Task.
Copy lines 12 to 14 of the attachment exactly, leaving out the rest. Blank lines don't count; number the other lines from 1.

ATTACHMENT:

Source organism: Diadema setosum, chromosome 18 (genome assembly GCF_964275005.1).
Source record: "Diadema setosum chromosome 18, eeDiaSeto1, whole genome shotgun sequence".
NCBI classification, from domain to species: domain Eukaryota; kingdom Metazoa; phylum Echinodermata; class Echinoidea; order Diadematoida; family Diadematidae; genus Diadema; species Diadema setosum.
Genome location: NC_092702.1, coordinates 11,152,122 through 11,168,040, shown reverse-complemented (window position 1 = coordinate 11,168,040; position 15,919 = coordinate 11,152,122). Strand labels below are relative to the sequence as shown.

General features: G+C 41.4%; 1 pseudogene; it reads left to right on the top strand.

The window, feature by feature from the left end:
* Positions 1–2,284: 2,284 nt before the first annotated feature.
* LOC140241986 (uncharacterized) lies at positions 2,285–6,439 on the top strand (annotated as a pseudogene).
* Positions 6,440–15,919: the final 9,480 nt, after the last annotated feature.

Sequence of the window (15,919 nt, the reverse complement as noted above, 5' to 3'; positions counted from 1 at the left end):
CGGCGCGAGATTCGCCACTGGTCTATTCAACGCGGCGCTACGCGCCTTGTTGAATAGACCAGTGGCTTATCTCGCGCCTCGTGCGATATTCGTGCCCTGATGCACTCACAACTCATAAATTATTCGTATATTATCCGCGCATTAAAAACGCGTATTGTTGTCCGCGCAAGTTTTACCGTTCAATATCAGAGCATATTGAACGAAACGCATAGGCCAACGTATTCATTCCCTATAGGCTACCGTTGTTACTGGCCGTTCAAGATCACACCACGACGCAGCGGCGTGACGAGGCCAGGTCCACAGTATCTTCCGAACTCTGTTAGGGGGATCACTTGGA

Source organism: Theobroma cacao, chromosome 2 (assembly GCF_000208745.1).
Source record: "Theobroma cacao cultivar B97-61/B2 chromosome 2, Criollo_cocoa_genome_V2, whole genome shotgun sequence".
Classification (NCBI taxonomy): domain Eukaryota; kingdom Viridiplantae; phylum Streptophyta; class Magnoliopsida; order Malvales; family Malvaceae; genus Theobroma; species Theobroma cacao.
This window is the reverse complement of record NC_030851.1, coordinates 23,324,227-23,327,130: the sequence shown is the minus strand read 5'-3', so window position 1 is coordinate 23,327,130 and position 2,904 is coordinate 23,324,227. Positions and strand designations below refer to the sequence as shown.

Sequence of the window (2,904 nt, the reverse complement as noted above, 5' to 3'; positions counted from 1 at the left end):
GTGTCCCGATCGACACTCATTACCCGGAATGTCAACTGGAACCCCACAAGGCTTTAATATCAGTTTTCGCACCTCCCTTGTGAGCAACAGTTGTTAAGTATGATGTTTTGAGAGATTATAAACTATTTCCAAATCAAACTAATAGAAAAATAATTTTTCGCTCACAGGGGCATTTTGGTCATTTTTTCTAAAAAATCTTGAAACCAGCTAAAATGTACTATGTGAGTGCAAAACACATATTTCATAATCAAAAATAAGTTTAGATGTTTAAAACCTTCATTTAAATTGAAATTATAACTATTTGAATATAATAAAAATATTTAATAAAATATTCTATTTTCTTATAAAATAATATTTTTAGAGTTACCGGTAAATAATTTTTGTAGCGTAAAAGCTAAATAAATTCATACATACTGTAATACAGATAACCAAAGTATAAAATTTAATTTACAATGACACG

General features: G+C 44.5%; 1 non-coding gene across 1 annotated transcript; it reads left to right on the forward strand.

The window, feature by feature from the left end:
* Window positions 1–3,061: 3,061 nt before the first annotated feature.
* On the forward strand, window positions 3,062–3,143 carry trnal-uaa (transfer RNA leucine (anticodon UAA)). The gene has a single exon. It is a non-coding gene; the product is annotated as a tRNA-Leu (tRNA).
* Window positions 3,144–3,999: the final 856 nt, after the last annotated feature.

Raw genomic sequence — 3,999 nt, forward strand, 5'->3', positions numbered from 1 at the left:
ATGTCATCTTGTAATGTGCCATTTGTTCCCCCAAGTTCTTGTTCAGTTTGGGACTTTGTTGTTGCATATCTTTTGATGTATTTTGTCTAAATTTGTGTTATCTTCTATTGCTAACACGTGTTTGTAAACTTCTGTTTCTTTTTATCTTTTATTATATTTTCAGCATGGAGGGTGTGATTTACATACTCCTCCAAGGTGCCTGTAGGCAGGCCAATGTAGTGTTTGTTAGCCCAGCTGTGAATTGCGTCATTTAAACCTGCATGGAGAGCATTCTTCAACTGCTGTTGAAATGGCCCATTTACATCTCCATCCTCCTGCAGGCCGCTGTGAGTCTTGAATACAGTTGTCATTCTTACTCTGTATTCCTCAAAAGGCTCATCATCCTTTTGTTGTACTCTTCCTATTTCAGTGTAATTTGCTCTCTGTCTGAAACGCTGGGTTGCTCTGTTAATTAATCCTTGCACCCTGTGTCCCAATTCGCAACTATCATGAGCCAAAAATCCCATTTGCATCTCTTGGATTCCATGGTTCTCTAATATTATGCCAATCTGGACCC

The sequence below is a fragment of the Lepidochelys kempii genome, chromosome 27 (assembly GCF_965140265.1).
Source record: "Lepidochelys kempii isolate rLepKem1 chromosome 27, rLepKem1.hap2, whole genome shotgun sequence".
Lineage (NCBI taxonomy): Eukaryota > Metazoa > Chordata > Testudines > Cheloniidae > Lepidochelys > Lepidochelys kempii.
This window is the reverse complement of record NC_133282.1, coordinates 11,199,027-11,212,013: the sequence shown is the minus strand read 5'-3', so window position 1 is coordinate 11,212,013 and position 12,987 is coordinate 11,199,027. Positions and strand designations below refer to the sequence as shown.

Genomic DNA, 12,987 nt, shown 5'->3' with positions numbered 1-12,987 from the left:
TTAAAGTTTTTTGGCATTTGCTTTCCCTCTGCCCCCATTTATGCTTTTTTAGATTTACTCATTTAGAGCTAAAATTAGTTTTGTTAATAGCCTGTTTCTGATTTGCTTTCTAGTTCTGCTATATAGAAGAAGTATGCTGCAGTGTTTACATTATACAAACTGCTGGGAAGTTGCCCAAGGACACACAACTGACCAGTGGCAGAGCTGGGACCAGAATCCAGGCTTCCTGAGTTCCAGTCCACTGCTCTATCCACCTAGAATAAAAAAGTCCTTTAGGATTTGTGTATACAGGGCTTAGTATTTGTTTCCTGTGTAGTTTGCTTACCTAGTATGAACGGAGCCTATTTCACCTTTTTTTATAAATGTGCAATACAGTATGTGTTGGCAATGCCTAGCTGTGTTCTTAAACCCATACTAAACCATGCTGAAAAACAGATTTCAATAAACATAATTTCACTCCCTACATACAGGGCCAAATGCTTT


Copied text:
Source organism: Theobroma cacao, chromosome 2 (assembly GCF_000208745.1).
Source record: "Theobroma cacao cultivar B97-61/B2 chromosome 2, Criollo_cocoa_genome_V2, whole genome shotgun sequence".
Classification (NCBI taxonomy): domain Eukaryota; kingdom Viridiplantae; phylum Streptophyta; class Magnoliopsida; order Malvales; family Malvaceae; genus Theobroma; species Theobroma cacao.